You wanted us to practice radical presence this year. Complete, 100% involvement in the time we are in, with the people we are with, doing the things we are doing.
Maybe I applied your teachings too well – because I was almost too in the moment. Whenever I walked into our space I never considered that, at some point, I’d be doing so for the last time.
Even then, I must thank you – because I don’t know how I could have gotten anything done if I had that baggage on my shoulders all along..
Yesterday was the last time I’ll walk in that room as a high school student. Behind me are the everyday visits, the impromptu performance pop-ins, and the checkups on constant antics –
But firsts are just as important as lasts.
I remember the first time I walked into that drama room. I was smaller, the room was bigger than any classroom I’d been in, and it felt like the people within it were also larger than life. Having it be my first class without any of the friends I’d spent middle and elementary school growing close with, I couldn’t even figure out where to belong. Everything was, relative to me, so large. Fortunately, it didn’t take long to learn that we all felt small in that room. In that year we bonded and became a family – we began our journey to grow together.
The year after that, I found confidence, in improv of all things. At first I hated it, I felt like whatever I said was never funny or witty enough. I was always trying to seem the most clever. But then I received feedback that changed my entire paradigm.
Improv wasn’t about making yourself seem clever, it was about making your partner look good. You had to trust that they had every intention of doing the same. A phrase we used to pass this idea on was “accept all offers”. It permeated into much more than just my acting. It taught me how to greet fortune and misfortune the same.
The next year, in grade eleven was when things got hard. The sciences split up, and I took all three. We were all gearing towards university, and our curriculum was an active work in progress. It was Ms. Hunnisett’s first year teaching drama in quite some time, and we were the guinea pigs. It would’ve been easy to complain about all the things we had to balance, but she taught us that we were responsible for the energy we brought to our space. If we were having trouble with something that didn’t pertain to the room we were entering, or the people within it, then we should just leave our problems at the door.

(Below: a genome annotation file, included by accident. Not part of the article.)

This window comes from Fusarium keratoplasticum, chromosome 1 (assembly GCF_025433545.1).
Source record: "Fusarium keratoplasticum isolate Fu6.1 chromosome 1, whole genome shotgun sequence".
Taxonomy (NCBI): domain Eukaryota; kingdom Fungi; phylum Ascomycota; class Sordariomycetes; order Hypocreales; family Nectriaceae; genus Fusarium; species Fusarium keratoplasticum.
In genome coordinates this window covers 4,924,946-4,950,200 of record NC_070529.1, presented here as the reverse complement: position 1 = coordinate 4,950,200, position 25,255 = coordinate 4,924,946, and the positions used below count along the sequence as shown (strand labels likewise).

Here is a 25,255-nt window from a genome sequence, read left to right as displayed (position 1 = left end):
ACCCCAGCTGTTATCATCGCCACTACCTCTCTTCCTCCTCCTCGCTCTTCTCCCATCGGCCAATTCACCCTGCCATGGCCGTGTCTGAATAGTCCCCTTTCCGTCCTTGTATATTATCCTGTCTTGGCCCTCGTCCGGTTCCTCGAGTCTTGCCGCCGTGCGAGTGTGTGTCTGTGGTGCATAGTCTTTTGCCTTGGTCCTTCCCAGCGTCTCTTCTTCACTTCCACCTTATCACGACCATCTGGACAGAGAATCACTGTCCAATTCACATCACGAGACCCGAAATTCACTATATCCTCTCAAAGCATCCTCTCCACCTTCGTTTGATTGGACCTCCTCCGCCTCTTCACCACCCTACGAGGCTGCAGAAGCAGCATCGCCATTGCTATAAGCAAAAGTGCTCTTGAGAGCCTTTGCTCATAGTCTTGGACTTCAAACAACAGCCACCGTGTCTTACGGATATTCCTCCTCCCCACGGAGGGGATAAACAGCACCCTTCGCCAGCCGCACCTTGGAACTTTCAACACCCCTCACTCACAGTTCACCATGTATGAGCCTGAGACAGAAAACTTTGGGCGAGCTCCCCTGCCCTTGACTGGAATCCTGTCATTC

This year, I went into the things thinking that I wouldn’t even do drama. My schedule was far too full, and I had many things on my plate already. But it felt unnatural not entering the drama room at least once a day for part of the year, so I did what I could to turn my schedule around. There were plenty of hard times, with the workload I’d taken on and various other circumstances out of my control that were thrown my way. The best way to summarize this year would be as good outcomes of worst-case scenarios. It was due to what I had learned in the past that I was even able to stay afloat. Once drama 30 came to an end, I thought I was done for good, but I caved again and did One Act. In hindsight, doing One Act with four core classes was far from a wise decision, but sometimes
We talk lots about living lives without regrets, and I can truly say, that because of the drama program, I’ve gone through highschool without any. Furthermore, I’m leaving as a version of myself that I am proud of – and I am almost certain I would not be without what we’d learned as actors and as people.
While speaking with Sajan, one of the people that built our new stage at the top of this school year, he told me that should an earthquake shake up the school and everything collapse – the only thing that would remain would be our stage.
With its plaque saying four words I’ll always repeat:
Infinite love and gratitude.